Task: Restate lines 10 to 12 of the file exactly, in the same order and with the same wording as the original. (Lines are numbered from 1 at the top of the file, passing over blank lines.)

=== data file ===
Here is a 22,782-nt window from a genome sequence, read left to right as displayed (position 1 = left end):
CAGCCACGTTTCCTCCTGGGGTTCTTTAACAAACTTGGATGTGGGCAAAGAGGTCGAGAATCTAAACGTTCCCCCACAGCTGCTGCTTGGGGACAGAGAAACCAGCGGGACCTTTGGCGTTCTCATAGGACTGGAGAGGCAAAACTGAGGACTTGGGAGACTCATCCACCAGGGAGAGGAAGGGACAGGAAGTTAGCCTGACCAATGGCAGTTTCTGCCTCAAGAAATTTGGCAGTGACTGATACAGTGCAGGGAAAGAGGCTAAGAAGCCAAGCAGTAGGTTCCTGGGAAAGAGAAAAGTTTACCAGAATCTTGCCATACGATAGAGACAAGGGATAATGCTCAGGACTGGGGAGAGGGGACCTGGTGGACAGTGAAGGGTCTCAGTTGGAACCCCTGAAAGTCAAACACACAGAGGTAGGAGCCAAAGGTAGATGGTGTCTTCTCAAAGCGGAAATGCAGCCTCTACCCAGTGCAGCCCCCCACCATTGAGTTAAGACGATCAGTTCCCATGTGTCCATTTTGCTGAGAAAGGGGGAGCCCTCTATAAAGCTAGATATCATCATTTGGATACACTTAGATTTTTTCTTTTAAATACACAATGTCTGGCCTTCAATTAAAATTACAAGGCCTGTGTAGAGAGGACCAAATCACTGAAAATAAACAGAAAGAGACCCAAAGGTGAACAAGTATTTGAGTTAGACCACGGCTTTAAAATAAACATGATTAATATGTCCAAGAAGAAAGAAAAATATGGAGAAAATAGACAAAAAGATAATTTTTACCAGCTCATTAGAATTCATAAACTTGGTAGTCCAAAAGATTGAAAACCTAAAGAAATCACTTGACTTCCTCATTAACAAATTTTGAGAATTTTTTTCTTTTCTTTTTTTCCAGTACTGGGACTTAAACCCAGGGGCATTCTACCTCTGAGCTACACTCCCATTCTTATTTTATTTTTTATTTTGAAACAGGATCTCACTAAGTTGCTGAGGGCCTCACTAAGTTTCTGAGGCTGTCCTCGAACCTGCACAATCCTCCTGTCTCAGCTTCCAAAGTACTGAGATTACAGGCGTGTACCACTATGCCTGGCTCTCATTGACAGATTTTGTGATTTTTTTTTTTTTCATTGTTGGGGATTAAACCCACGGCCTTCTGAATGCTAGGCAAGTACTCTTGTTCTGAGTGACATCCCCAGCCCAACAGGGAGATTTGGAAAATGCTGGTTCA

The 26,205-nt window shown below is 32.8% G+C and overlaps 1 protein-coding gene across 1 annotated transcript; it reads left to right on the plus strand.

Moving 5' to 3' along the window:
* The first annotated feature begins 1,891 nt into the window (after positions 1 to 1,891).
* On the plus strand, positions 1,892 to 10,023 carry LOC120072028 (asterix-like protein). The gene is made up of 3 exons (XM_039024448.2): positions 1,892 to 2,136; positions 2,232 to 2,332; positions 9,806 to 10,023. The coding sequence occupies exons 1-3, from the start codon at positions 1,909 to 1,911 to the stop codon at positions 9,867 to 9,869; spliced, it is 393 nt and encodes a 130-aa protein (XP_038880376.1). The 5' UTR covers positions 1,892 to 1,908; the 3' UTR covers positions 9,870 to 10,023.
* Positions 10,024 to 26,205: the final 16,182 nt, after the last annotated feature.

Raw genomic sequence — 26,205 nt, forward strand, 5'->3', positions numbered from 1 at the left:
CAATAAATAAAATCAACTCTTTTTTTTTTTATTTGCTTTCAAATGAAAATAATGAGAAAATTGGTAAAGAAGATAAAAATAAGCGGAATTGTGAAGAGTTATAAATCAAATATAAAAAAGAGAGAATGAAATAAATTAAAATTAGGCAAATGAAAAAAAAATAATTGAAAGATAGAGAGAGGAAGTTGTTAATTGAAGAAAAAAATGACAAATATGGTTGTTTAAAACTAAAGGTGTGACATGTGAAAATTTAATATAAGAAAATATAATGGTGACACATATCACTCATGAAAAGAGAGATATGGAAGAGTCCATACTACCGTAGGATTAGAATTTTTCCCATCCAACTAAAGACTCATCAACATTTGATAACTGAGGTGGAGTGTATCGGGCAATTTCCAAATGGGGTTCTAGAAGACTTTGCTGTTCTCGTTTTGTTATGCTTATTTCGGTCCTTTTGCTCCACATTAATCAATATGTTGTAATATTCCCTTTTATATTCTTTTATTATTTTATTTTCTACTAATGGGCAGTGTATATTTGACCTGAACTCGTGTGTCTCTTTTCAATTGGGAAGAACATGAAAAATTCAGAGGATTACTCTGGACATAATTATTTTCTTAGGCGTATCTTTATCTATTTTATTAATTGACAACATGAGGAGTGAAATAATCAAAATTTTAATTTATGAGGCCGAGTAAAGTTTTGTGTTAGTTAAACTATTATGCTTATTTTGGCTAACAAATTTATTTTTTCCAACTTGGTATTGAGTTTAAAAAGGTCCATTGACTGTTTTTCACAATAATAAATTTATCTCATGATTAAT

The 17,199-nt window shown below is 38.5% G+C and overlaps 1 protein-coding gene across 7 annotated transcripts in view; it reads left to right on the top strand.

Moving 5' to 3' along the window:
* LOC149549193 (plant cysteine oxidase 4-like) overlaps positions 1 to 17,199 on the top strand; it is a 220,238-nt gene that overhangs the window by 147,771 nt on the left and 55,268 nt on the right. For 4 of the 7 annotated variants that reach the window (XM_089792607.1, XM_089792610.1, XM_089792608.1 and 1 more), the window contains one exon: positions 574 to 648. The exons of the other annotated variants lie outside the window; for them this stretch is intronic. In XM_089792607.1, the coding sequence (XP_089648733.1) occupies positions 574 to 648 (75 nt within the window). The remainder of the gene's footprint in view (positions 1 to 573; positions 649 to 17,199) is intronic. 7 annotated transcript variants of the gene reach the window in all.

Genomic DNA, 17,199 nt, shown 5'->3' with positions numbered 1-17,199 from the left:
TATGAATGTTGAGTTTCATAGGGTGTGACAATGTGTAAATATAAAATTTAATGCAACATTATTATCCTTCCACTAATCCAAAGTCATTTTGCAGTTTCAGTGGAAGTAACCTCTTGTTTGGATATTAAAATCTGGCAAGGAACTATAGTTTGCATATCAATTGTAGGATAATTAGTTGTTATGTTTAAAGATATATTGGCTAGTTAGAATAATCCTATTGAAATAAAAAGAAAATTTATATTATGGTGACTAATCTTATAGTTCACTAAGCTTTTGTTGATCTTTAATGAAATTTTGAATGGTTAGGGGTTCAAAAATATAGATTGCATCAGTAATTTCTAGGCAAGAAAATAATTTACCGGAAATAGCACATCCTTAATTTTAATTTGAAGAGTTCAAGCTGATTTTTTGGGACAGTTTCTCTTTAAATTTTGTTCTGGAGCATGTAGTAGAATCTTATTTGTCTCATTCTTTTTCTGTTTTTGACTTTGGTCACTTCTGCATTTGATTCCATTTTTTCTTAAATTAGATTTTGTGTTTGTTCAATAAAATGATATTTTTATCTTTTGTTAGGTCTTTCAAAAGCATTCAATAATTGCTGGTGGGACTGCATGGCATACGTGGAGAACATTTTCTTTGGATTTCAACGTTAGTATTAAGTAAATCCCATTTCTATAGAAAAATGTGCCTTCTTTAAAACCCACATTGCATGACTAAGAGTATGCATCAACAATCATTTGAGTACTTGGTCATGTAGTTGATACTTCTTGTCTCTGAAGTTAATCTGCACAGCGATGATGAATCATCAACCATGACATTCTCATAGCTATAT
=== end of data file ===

The 17,199-nt window shown below is 38.5% G+C and overlaps 1 protein-coding gene across 7 annotated transcripts in view; it reads left to right on the top strand.

Moving 5' to 3' along the window:
* LOC149549193 (plant cysteine oxidase 4-like) overlaps positions 1 to 17,199 on the top strand; it is a 220,238-nt gene that overhangs the window by 147,771 nt on the left and 55,268 nt on the right. For 4 of the 7 annotated variants that reach the window (XM_089792607.1, XM_089792610.1, XM_089792608.1 and 1 more), the window contains one exon: positions 574 to 648. The exons of the other annotated variants lie outside the window; for them this stretch is intronic. In XM_089792607.1, the coding sequence (XP_089648733.1) occupies positions 574 to 648 (75 nt within the window). The remainder of the gene's footprint in view (positions 1 to 573; positions 649 to 17,199) is intronic. 7 annotated transcript variants of the gene reach the window in all.